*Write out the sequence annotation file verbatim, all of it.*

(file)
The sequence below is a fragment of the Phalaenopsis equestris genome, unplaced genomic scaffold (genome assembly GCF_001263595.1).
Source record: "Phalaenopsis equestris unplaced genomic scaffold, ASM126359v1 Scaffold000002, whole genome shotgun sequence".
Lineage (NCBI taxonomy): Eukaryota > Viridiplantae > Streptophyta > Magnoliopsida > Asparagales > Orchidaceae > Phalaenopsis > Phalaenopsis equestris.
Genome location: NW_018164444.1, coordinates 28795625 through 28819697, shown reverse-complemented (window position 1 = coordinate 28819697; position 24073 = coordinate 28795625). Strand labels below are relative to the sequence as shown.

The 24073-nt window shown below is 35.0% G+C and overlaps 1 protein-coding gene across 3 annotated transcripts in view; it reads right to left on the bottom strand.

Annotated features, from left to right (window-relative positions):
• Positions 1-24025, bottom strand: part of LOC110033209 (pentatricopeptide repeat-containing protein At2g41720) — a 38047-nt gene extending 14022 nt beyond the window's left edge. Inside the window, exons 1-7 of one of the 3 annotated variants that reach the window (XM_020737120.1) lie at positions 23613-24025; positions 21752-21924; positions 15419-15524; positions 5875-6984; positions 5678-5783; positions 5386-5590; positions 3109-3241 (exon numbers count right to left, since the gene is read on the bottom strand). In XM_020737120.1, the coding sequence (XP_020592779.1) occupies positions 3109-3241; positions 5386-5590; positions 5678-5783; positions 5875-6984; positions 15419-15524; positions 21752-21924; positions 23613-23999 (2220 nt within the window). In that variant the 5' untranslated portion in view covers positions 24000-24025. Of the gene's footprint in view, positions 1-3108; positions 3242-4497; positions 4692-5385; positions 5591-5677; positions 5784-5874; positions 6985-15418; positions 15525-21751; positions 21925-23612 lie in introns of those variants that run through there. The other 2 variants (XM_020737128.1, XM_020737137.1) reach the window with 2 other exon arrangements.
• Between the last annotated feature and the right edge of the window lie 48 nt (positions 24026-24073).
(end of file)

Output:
The sequence below is a fragment of the Phalaenopsis equestris genome, unplaced genomic scaffold (genome assembly GCF_001263595.1).
Source record: "Phalaenopsis equestris unplaced genomic scaffold, ASM126359v1 Scaffold000002, whole genome shotgun sequence".
Lineage (NCBI taxonomy): Eukaryota > Viridiplantae > Streptophyta > Magnoliopsida > Asparagales > Orchidaceae > Phalaenopsis > Phalaenopsis equestris.
Genome location: NW_018164444.1, coordinates 28795625 through 28819697, shown reverse-complemented (window position 1 = coordinate 28819697; position 24073 = coordinate 28795625). Strand labels below are relative to the sequence as shown.

The 24073-nt window shown below is 35.0% G+C and overlaps 1 protein-coding gene across 3 annotated transcripts in view; it reads right to left on the bottom strand.

Annotated features, from left to right (window-relative positions):
• Positions 1-24025, bottom strand: part of LOC110033209 (pentatricopeptide repeat-containing protein At2g41720) — a 38047-nt gene extending 14022 nt beyond the window's left edge. Inside the window, exons 1-7 of one of the 3 annotated variants that reach the window (XM_020737120.1) lie at positions 23613-24025; positions 21752-21924; positions 15419-15524; positions 5875-6984; positions 5678-5783; positions 5386-5590; positions 3109-3241 (exon numbers count right to left, since the gene is read on the bottom strand). In XM_020737120.1, the coding sequence (XP_020592779.1) occupies positions 3109-3241; positions 5386-5590; positions 5678-5783; positions 5875-6984; positions 15419-15524; positions 21752-21924; positions 23613-23999 (2220 nt within the window). In that variant the 5' untranslated portion in view covers positions 24000-24025. Of the gene's footprint in view, positions 1-3108; positions 3242-4497; positions 4692-5385; positions 5591-5677; positions 5784-5874; positions 6985-15418; positions 15525-21751; positions 21925-23612 lie in introns of those variants that run through there. The other 2 variants (XM_020737128.1, XM_020737137.1) reach the window with 2 other exon arrangements.
• Between the last annotated feature and the right edge of the window lie 48 nt (positions 24026-24073).